On civility ...

A small rant. It's scary to see the views coming out after the election. In a story about an increase in gun sales in Cortez, one person is quoted as hoping Obama is impeached quickly. He's not even inaugurated, and she wants him impeached! Forget the transgressions of the incumbent, who I'm guessing she would not have wanted impeached for anything, why do we have elections? It's so, in a vague, general way, the will of the people can be expressed. And the rest of us are supposed to accept the results and work within that context, whether the process gives us a Bush or an Obama.

Another guy quoted raises the old fear that the Feds are coming to take our guns and says people are buying guns so they can resist that when it happens. Another urban myth, like Obama is a Muslim and a socialist, but one that people are willing to believe at the deepest level.

A letter to the editor recently called Obama a terrorist and exhorted all true Americans to help put the nation back on the path to being a Christian state.

If I were teaching civics in a local high school, I would use the local newspapers as texts for what citizens say they believe and want to see, as compared with the way our system is supposed to work.

What really bothers me is the use of enemy language ... us against them ... that appears to be increasingly prevalent. There is no question that the Bush administration ran on that premise, stated in one form or another over and over again by the president himself. Now, there seems to be a resurgence of that narrow way of thinking at all levels for all kinds of issues ... "My way or the highway," and you are my mortal enemy if you don't agree with me!

Maybe Obama will be a lightning rod that manages to overcome that way of thinking once and for all, but I doubt it. It's too deep-rooted. Sad. Dangerous. Unamerican. tv

Another sunny day

'Twas a beautiful, clear dawn yesterday, as this one is dawning, and we took Scooby Doo and went on a pre-breakfast safari to the Cedar Mesa subdivision on the west side of the Mancos Valley. Partly, it was to check out the view of dawn on the Sleeping Ute; partly for the view of Point Lookout (shown). 

But, as always, we found lots of other things to attract our lenses ... trees, bushes, etc. It was crisp and brisk, but a nice outing.

I made a dash to Durango in the afternoon ... I've been hearing voices intermittently in my right ear. (No, not aliens ... my right hearing aid was cutting in and out!) So, the audiologist waved did a little cleaning and repair and I hear in stereo again.

Last night we ventured out to the Absolute Bakery for "open mike night," featuring readings by new Mancos Valley neighbor Christina Nealson, along with others. We haven't taken this in before, but we enjoyed it. Not a lot of folks there, as you can see, but it's an easy, friendly ambience. Bakery owner David Blaine read some of his reminiscences as a Peace Corps volunteer in Chad, and I learned a lot I hadn't known about that African nation. tv

Sunday, November 16, 2008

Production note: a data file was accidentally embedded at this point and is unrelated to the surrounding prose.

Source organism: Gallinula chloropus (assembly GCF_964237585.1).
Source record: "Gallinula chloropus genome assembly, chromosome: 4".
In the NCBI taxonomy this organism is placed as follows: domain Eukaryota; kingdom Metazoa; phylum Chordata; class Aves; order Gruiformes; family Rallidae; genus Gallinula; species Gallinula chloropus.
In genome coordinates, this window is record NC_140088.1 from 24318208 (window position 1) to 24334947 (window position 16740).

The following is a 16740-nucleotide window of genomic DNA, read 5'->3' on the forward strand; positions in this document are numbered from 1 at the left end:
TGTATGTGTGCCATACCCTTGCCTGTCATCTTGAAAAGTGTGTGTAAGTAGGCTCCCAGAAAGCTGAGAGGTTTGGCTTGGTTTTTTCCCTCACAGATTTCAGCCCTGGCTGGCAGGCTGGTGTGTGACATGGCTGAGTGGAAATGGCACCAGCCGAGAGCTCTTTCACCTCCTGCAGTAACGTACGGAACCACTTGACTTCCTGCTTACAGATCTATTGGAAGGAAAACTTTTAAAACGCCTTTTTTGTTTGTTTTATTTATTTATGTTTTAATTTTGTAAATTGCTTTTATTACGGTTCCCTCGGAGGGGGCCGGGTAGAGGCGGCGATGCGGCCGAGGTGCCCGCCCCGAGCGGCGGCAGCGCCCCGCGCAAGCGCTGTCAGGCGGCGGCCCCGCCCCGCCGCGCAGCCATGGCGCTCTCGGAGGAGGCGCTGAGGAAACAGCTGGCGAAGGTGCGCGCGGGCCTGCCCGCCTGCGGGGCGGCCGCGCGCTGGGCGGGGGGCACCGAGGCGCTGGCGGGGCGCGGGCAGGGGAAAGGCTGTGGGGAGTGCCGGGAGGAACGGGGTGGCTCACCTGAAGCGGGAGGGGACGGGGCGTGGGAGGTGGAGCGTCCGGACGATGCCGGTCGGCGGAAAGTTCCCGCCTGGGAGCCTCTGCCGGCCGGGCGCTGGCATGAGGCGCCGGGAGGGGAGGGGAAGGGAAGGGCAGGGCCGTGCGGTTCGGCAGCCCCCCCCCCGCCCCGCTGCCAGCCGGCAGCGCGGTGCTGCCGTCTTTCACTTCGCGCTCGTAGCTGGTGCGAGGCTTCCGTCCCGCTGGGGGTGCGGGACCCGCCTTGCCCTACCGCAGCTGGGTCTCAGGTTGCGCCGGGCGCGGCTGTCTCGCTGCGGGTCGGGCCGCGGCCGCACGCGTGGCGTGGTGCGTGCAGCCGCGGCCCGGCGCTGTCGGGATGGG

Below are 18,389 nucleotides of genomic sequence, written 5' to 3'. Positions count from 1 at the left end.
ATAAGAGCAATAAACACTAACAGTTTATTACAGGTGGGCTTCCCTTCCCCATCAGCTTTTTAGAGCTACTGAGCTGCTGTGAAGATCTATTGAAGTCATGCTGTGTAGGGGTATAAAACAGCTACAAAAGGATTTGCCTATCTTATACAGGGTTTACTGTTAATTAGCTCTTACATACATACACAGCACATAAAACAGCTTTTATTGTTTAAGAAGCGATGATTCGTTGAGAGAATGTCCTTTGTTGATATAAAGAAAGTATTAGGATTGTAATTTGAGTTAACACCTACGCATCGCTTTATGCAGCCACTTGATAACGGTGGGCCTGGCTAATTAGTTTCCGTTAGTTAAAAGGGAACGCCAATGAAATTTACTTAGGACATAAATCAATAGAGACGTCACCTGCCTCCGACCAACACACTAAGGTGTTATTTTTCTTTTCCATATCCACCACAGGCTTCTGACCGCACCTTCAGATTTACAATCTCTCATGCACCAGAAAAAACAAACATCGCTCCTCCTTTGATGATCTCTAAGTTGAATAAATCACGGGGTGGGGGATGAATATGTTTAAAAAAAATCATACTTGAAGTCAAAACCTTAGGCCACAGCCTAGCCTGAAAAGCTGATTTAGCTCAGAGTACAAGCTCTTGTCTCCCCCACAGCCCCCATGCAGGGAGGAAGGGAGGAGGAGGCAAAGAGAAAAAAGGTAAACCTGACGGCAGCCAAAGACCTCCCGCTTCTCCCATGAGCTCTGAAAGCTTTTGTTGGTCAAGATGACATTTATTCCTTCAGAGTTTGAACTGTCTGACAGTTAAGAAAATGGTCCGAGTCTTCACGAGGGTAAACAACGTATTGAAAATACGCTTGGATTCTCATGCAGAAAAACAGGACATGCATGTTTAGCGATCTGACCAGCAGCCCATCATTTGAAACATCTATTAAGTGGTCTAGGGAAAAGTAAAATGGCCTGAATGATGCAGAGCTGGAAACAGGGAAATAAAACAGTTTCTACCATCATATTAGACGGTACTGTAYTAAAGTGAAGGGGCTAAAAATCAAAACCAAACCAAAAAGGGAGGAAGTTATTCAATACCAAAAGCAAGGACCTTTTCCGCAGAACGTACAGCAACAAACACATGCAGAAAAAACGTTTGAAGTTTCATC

After meeting for worship in Durango this morning, we came back by way of Farmington to pick up some items at Sam's Club.

I'm a newcomer to the area, relatively, but I've been in and out of Farmington for more than 40 years now; what a lot of changes in that time!

When I worked at Mesa Verde in 1966, I would still see Navajo families riding in horse-drawn buckboards down the highway south of Shiprock. Then they were all replaced by pickup trucks, with Grandma and the kids riding in the back, wrapped in Pendleton blankets and other warm coverings. King-cabs, vans and pickup shells got Grandma and the kids out of the weather and today at Sam's Club, I saw a Navajo family loading their purchases into a Hummer!

Some things haven't changed ... the Encore Motel is still in the same place on East Main!

And the heart of the town - downtown along Main Street - is still pretty much the same buildings in the same places, surprisingly alive, considering the big-box sprawl at the east end of town. 

When I was at Chaco (1985-1989), we shopped weekly in Farmington. Even since then, the layout and the ambience has changed. Shops come and go in the Animas Mall, but today's shoppers were another generation in the chain of American life ... South Asian shoppers, an East Asian family giving massages at a booth in the hall, New Mexicans whose families came to the area 400 years ago, New Mexicans who were born south of the border, Utes, Navajo, Apaches, Blacks ... and the results of another generation of loving outside the ethnic box.

Lunch at Golden Corral was a perfect stew of American diversity, spiced with sounds of Spanish and  Navajo, as well as English. It looks and sounds very different from the energy-boom-town-gone-bust of two dozen years ago!

The complex of Sam's Club, Wal-Mart, Target, Office Max, etc. at the east end of Farmington is also home to Applebee's, Outback, Fuddrucker's and faster food joints. Sign of the times: Long John Silver's with a sign advertising "healthier," grilled entrees!

On the way home, coming up the Hesperus Highway, we watched the last rays of the sun painting the western slopes of the La Platas pink and then purple. While the ranches and houses in the foreground are new, the peaks and the forests must look essentially as they did to the Pueblo farmers and hunters of 1,000 years ago. TV

Thursday, November 13, 2008

Long day!